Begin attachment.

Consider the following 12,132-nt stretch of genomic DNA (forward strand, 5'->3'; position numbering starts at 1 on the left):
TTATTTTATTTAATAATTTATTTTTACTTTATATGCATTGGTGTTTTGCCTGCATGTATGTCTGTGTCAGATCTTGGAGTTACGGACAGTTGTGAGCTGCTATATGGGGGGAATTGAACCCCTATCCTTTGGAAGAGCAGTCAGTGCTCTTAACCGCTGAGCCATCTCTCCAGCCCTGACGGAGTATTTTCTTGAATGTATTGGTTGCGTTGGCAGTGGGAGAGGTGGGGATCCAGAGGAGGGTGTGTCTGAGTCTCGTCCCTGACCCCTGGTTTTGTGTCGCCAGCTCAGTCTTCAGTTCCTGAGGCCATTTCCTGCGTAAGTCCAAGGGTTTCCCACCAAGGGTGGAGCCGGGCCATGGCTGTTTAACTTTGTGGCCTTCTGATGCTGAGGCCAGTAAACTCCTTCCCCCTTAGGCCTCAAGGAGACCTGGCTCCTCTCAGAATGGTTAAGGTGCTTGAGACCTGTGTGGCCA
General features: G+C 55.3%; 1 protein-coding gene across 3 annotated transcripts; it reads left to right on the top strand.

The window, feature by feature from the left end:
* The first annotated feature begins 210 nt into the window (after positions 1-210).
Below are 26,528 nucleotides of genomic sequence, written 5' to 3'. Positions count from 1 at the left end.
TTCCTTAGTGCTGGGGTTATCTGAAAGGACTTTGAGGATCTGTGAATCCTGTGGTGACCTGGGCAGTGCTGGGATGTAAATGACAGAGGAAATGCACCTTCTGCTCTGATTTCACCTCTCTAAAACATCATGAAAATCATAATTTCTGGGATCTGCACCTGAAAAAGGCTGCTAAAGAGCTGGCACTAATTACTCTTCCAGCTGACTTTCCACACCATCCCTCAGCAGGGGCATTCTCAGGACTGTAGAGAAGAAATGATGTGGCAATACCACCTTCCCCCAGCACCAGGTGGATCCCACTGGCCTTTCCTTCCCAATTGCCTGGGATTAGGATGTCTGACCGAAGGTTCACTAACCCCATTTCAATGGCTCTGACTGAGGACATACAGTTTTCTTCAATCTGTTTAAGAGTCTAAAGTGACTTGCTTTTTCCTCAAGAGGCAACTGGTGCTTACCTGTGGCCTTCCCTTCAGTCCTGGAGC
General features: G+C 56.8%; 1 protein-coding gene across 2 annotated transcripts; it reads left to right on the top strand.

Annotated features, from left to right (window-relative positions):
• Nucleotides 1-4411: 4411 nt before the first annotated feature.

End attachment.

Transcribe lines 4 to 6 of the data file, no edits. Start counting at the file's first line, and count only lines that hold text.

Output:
The window, feature by feature from the left end:
* The first annotated feature begins 210 nt into the window (after positions 1-210).
Below are 26,528 nucleotides of genomic sequence, written 5' to 3'. Positions count from 1 at the left end.